May 22, 2013 - After three years in the battlefields of Korea—Don Kengerski hitchhiked home.
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"Back then, no one welcomed me when I came home from Korea," he said. "I ended up in Detroit taking a street car north on Woodword as far as it went, then got a ride to Warren where I lived with my family. I took off my uniform and went to look for work, but it was tough to find."
Kengerski, a Minnesota native and now a Brandon Township resident, who entered the U.S. Army in March 1951—recalls the battlefields in the North Korean countryside as a 21-year-old machine-gunner in M-Company, 32nd infantry regiment, of the 7th Infantry Division.
"You're moving all the time. Men are scattered everywhere on a battlefield—no one clusters together, and we live and sleep in foxholes."
That's how township Army veteran Kengerski describes the chaos of a battlefield in early 1952 near the cities of Chorwon, Kumwha and Pyongyang, designated as the Iron Triangle near the border of North and South Korea.
Kengerski, a seasoned combat soldier who received 38 pieces of shrapnel in an August 1952 skirmish, continued his duty in North Korea. He returned to the United States and was discharged on March 5, 1954.
"I ended up working as a carpenter making $35 per week. There were no jobs in the auto plants back then. I had healed from my wounds and kept my military insurance until it ran out—it was a struggle for a long time. I lived in the mountains in Korea and all my meals came from a can—I saw men shot-up—things I will never forget. But I moved on, you just have to."
Kengerski, now 83-years-old, is the Ortonville VFW commander.
"Support the young ones when they come home— welcome them," he said. " We'd love to have any veteran in the VFW."
Dennis Hoffman, a 1966 Brandon High School graduate and Ortonville resident drafted into the Army in 1968, faced a similar reception home.
"My friends were going to Vietnam," he said. "My older brother Donald was already in Vietnam when I was drafted. We were ordered to Oakland (Calif.) and they were reading off names and rather than Vietnam I was headed to Korea.
Hoffman's deployment to Korea rather than Vietnam was the result of the capture of the USS "Pueblo," a Navy intelligence ship, and its 83 crewmen by North Korean patrol boats off the coast of North Korea on Jan. 23, 1968. The United States, maintaining that the "Pueblo" had been in international waters, began a military buildup in the area.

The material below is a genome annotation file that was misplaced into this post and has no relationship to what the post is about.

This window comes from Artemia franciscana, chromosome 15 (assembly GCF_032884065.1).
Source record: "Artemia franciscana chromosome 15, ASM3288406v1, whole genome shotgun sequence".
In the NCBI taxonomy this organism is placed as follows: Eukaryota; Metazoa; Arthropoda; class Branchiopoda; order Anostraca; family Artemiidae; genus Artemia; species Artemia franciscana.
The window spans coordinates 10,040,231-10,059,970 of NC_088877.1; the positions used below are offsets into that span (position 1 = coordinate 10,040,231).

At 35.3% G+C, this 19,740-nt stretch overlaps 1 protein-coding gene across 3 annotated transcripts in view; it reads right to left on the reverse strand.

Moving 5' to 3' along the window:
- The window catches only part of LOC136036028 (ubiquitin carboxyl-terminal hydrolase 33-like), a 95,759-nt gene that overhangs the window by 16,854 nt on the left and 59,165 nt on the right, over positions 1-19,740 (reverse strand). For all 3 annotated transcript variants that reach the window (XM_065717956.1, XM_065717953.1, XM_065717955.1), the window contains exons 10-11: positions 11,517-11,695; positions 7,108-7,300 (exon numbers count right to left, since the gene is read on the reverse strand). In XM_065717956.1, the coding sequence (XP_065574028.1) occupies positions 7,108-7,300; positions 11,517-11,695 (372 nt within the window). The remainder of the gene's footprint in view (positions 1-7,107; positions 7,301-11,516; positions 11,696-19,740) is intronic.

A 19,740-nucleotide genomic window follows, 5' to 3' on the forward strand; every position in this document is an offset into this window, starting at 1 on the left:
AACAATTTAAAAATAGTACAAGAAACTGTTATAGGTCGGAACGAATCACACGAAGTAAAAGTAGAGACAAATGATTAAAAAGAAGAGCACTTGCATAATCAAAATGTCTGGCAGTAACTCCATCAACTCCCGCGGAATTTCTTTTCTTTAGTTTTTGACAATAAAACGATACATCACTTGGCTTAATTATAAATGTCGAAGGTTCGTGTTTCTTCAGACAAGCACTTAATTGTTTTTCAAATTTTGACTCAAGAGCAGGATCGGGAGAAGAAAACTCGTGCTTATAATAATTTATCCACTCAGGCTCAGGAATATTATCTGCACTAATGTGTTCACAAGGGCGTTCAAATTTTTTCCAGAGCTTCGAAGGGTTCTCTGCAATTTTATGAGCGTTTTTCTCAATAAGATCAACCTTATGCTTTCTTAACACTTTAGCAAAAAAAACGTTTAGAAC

"They were worried about escalations of tension along the DMZ in Korea," he said.
The Korean Demilitarized Zone is a strip of land running across the Korean Peninsula—a buffer zone between North and South Korea which runs along the 38th parallel north.
"We flew to Japan then went by boat to Korea," he said. "Our job was to make sure that the North Koreans did not come through the fence into South (Korea). They were trying to sneak over and assassinate President of South Korea, Park Chung-hee. I was trained as a sniper and would go out from Camp Casey in the woods and watch the North Koreans. I could make shots at 500 yards and was an expert marks in Boot Camp."
Hoffman said that he, along with other US troops, were ambushed during a patrol.
"I was walking the point when the shooting started," he said. "Due to the political nature of the DMZ, the North Koreans were informed where our patrols were all the time. That kind of just left us out there."
Hoffman was discharged after 13 months and 20 days of duty in Korea.
"I was done with the Army when I returned home," he said. "They flew me to Fort Lewis (Washington) southwest of Tacoma," he said. "I was still in my uniform and the Army gave us a ride to the airport to get a flight back to Detroit. Returning military would get a standby flight for a discount, but that was just not happening. I was tired and air sick from a very long flight from Korea and just wanted to get back to Michigan. They kept telling me all the flights are booked and so for three days I just slept there in the airport. People would ask me, 'How many did you kill over there?' or say, 'It's your fault those folks are dying.' It's like they blamed us for the war. I was drafted."
Finally Hoffman changed from his military garb into civilian clothes.
"As soon as I changed, I could buy a ticket home," he said. "When I arrived in Metro (Airport) I caught a ride home from a veteran that had been out for about a year."
Hoffman said despite the unwelcome homecoming he did not carry those feelings with him.
"I just let it go. I remember what happened when I came back from Korea, but just never let it bother me. Many did and suffer from from that today."
"I was in the Teamsters 614 and got my job back as a driver for Pepsi after I came home," he said
"And went on and had a great career as a driver for Cassens Transport based out of Edwardsville, Ill."
Hoffman, 64, is a charter member of the Ortonville VFW.
Lauren Chamberlin, supervisor for Oakland County Veterans' Services who assist veterans and their families obtain and maintain all veterans related benefits from federal, state, and local government agencies, said today people seem to support the soldiers even if they don't support the cause.
"Employment is an issue when soldiers come home," she said. "They are glad to come home to be with friends and family, but they still need health benefits and have many needs getting back in society here. Post Traumatic Stress Disorder and traumatic brain injuries caused by the great number of IEDS are pretty common among the younger veterans."
By far, the Vietnam era soldiers comprise the greatest number of veterans seeking assistance, she added.
"Still Agent Orange and the related issues including cancers, diabetes are very common," she said.